A Review of Taubes’ “Good Calories, Bad Calories”

From Entropy Production:

Entropy Production: All Medical Science is Wrong within a 95% Confidence Interval
or: A Review of Taubes’ “Good Calories, Bad Calories”
: Recently I read a very impressive book by Gary Taubes, previously a reporter for the journal Science. The work in question is, “Good Calories, Bad Calories.”‘ In the book, Taubes collects research to challenge the common knowledge of nutrition: that fat is bad for you, that we should eat polyunsaturated vegetable oils, that we should exercise for sixty minutes a day, etc.

One cannot help but wonder how a number of the weak hypotheses that Taubes explores came to become common knowledge in the field of nutrition? Taubes paints a picture of a few egotistical researchers who were able to effect what was essentially scientific fraud, by fitting their bias to the data rather than examining it critically. In Taubes words (p. 451), “it is difficult to use the term “scientist” to describe those individuals who work in these disciples [ed: nutrition, chronic disease, and obesity], and, indeed, I have activity avoided doing so in this book.”

This article is a fantastic summary and commentary on Gary Taubes enlightening book. I highly recommend purchasing and reading the book. It changed my life for the better (starting with article that Taubes wrote for the New York Times Magazine). Since reading the article / book and following (for the most part) it’s tennets, the following has happened to me personally:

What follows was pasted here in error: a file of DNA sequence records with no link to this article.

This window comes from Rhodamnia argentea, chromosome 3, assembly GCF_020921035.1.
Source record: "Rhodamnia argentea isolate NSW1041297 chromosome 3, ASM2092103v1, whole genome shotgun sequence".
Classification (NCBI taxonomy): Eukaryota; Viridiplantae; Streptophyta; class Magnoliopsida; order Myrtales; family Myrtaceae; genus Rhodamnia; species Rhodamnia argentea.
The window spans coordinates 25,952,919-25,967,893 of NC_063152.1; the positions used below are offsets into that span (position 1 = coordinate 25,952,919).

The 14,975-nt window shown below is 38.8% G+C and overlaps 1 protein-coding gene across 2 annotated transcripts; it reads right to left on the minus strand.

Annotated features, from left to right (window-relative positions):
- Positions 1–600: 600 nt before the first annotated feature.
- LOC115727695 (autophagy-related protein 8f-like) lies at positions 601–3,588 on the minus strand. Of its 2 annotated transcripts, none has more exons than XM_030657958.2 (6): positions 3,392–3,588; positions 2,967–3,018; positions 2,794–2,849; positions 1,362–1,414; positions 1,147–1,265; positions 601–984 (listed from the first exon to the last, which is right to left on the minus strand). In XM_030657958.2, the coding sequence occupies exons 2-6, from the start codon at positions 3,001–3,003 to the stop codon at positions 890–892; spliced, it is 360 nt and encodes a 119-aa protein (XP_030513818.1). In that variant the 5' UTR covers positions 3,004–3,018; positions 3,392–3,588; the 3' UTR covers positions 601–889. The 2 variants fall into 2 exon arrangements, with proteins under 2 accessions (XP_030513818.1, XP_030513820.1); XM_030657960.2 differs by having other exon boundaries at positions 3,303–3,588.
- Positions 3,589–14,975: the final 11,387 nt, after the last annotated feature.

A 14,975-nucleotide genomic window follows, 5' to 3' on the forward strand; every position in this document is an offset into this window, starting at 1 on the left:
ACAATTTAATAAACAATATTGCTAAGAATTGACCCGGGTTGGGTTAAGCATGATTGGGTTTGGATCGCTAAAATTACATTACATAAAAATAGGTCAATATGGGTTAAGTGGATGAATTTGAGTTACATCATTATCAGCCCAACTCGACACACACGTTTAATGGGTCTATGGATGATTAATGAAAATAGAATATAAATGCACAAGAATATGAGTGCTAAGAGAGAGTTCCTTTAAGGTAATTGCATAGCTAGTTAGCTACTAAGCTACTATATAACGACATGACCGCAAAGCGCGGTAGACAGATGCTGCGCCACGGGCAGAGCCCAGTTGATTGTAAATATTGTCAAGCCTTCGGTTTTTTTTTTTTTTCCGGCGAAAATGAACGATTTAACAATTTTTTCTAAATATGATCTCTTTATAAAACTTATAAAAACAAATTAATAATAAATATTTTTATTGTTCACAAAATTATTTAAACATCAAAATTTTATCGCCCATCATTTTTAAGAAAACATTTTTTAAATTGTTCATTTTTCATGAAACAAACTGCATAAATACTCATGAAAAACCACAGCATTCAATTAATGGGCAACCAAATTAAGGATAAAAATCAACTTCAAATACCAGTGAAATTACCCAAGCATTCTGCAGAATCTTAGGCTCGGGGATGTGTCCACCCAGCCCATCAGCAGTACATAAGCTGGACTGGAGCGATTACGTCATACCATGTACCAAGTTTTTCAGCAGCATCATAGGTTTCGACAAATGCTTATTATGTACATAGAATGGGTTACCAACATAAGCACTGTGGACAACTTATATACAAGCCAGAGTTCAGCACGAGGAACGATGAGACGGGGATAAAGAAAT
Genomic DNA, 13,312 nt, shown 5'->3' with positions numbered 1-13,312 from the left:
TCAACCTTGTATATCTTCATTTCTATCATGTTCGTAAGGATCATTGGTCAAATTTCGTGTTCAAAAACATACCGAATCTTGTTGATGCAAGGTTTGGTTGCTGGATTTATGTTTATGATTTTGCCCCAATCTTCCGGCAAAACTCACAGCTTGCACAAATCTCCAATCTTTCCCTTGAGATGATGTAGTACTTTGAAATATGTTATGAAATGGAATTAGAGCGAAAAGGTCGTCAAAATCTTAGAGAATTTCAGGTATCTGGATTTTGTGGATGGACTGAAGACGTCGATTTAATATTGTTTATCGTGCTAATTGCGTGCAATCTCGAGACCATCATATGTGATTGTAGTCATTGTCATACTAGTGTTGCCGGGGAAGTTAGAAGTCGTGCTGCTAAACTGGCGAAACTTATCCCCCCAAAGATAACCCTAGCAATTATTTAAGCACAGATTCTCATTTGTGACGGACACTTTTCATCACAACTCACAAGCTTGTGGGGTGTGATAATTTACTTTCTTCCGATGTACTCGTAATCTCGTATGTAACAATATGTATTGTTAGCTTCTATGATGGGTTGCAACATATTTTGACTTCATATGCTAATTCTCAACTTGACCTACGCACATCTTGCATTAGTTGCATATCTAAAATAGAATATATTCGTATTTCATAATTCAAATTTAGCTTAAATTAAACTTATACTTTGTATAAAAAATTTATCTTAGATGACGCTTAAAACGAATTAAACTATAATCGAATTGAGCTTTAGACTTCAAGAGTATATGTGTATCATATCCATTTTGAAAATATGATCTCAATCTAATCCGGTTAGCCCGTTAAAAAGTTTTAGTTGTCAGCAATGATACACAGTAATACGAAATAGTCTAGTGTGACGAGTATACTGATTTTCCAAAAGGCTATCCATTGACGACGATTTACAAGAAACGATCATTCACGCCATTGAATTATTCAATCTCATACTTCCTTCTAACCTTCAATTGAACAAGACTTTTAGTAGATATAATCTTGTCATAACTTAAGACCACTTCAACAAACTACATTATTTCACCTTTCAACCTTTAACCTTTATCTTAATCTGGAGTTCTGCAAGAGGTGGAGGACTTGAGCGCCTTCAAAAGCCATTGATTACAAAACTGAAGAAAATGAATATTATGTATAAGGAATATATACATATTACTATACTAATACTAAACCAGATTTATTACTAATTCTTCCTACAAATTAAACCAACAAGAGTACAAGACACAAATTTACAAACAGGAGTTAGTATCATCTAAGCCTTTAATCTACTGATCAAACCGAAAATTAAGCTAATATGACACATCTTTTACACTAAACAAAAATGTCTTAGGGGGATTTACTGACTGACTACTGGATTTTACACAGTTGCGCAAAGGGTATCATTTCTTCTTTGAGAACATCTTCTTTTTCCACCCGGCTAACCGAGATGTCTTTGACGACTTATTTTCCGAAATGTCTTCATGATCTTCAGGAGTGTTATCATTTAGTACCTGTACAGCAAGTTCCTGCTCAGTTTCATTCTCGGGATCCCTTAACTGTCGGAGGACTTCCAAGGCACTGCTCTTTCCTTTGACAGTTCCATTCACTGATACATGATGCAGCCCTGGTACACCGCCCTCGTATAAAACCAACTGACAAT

• I’ve lost 50 pounds
  • My blood cholesterol has dropped from 220 to 160
  • My trigycerides have dropped
  • My blood pressure has dropped

If you are overweight or borderline diabetic, you NEED to read this book.

Can Fractals Make Sense of the Quantum World?

From Slashdot:

Can Fractals Make Sense of the Quantum World?: Keith found a New Scientist story about fractals and quantum theory. The article says “Take the mathematics of fractals into account, says Palmer, and the long-standing puzzles of quantum theory may be much easier to understand. They might even dissolve away.”

This is the coolest article I’ve read in a long time. I’ve had a hobby for many years of trying to understand (at a very coarse, layman’s level) the nature of various theories in physics today.

I’ve read books by Feynman, and Hawking, and always wondered if there’d ever be a connection between quantum theory and relativity theory. I’ve also read several books on fractals and thought that the nature of our universe had to be fractal in some way. Well, it looks as though it is, and there might be a connection between quantum theory and relativity theory after all.